44. Women will become more vulnerable in the home and in the workplace

45. Children will become less safe as they are thrown into state custody

46. Scarce state resources will be diverted to immigration enforcement rather than criminal law enforcement

47. Water will become less safe

48. Workplaces will become less safe

49. Service providers will be forced to become cops

50. Community safety and trust will be undermined

Faith communities

51. Immigrants will fear going to places of worship

52. Religious leaders will be barred from practicing their ministries

53. Religious programs and services will require “papers please.”

54. Those who provide faith-related services to undocumented persons can be prosecuted for committing a felony.

55. Giving a person a ride to worship will be a crime

56. Providing food at a church dinner will be a crime.

57. Providing shelter will be a crime

58. Performing a marriage or baptism will be a crime

59. Religious values will be undermined

60. Religious institutions will be forced to decide between their faith and the law. 

Agriculture

61. Farmers have lost many skilled workers at peak harvest time

62. Crops are rotting in the fields

63. Farmers lost capital needed to invest in next year’s seeds and crops

64. Farmers are burdened with new costs to verify the immigration status of every worker

65. Farmers are unable to find local native workers to harvest crops

66. Farmers cannot enforce contracts with workers or subcontractors

67. Farmers are forced to spend time and money transporting workers.

68. Farmers are subject to felony convictions for transporting, housing, or feeding their workers

69. Alabama farmers have no access to a legal immigrant workforce

70. The Alabama agricultural sector will be destroyed

Education

71. Children are afraid to come to school

72. The state is losing a potential pool of educated citizens

73. Schools will be hurt financially.

74. Alabama’s schools already face significant fiscal challenges with poor student results

75. Educators are forced to become immigration agents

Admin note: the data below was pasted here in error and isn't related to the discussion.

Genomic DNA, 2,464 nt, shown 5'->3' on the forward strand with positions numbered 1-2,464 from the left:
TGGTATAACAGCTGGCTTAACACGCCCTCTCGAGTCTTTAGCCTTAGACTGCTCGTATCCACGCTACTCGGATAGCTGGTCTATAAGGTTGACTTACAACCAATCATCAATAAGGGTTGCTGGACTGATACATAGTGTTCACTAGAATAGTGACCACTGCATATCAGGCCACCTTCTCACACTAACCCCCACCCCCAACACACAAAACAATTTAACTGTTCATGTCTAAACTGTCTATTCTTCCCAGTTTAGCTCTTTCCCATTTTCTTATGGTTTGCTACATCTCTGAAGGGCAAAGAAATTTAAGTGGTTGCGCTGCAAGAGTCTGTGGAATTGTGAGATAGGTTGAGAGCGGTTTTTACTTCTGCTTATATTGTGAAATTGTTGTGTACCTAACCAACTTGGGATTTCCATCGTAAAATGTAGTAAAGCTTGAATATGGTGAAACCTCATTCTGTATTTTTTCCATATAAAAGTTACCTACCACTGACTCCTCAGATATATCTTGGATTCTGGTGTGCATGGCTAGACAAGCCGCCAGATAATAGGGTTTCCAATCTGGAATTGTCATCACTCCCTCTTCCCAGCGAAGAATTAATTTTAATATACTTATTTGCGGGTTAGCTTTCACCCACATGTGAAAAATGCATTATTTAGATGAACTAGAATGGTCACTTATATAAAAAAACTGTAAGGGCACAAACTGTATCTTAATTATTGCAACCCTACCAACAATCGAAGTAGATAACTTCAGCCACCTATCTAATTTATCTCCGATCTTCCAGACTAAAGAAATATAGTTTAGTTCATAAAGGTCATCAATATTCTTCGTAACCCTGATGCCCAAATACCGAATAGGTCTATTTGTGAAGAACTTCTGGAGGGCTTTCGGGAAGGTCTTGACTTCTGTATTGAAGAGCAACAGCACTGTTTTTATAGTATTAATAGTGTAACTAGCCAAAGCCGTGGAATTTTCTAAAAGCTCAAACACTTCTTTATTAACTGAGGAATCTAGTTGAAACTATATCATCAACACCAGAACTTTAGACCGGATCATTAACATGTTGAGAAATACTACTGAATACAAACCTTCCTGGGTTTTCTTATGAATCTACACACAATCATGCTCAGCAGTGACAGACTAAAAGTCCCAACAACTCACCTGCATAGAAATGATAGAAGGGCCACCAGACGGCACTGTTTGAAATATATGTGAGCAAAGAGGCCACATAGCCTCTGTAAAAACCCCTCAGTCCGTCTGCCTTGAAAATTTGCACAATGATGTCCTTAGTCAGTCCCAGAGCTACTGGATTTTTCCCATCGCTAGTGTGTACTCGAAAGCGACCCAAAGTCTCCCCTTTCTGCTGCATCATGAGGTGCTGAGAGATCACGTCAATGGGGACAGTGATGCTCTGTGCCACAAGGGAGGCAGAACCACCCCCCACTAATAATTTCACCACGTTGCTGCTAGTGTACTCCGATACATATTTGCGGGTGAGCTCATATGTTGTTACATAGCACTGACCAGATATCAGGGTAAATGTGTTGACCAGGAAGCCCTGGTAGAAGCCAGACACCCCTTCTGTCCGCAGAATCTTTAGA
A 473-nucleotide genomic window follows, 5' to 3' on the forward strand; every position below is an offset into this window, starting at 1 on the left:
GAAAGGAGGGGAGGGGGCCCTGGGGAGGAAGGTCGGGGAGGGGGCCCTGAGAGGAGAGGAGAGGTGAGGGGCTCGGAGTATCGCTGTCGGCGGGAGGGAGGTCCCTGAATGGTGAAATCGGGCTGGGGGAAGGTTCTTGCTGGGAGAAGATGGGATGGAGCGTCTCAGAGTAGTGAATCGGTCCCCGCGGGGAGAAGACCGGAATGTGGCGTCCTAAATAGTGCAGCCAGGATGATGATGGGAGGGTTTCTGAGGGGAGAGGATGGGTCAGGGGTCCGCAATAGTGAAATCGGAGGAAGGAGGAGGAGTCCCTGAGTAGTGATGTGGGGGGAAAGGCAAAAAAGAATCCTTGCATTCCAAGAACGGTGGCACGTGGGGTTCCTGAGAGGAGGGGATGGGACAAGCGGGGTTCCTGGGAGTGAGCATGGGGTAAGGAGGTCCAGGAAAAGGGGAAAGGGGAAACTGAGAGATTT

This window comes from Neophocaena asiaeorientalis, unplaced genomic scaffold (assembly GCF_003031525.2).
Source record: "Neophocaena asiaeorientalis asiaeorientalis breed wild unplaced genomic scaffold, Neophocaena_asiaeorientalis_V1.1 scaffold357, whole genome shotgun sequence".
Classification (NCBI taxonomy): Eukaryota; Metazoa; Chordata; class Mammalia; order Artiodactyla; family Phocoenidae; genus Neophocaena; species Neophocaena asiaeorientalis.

76. Children fear that they will be forced to report the status of their parents

77. The teacher/student relationship is undermined

78. The educational environment is one of fear rather than safety

79. U.S. citizen and lawful resident children are fearful as well

80. The federal government has to intervene to project the rights of children

Government

81. The state will lose significant tax revenues

82. City and county financial problems will deepen

83. The state pension system will be harmed

84. Everyone will pay more for goods and services

85. Public schools will face shrinking revenues and new costs

86. Public utilities will be hit with new costs

87. Law enforcement will face added costs

88. Children’s services will face increased difficulties and costs

89. State taxpayers will be burdened

90. Government will be diverted from its core service and public safety functions

Economy

91. Businesses are losing workers

92. Businesses are seeing fewer customers

93. Key sectors of state economy are suffering irreparable damage

94. The agriculture sector is already experiencing major losses

95. The state tourism industry is threatened

96. The overall costs of doing business in Alabama are higher

97. New businesses are already canceling projects in Alabama

98. The state is losing taxpayers.

99. The costs of defending the new law are significant

100. The state is facing new costs from an unfunded mandate

See also:

To speak with our experts on this topic, please contact:

Print: Katie Peters (economy, education, poverty, Half in Ten Education Fund)
202.741.6285 or kpeters@americanprogress.org

Print: Anne Shoup (foreign policy and national security, energy, LGBT issues, health care, gun-violence prevention)
202.481.7146 or ashoup@americanprogress.org

Print: Crystal Patterson (immigration)
202.478.6350 or cpatterson@americanprogress.org

Print: Madeline Meth (women's issues, Legal Progress, higher education)
202.741.6277 or mmeth@americanprogress.org

Spanish-language and ethnic media: Tanya Arditi
202.741.6258 or tarditi@americanprogress.org

TV: Lindsay Hamilton
202.483.2675 or lhamilton@americanprogress.org

Radio: Chelsea Kiene
202.478.5328 or ckiene@americanprogress.org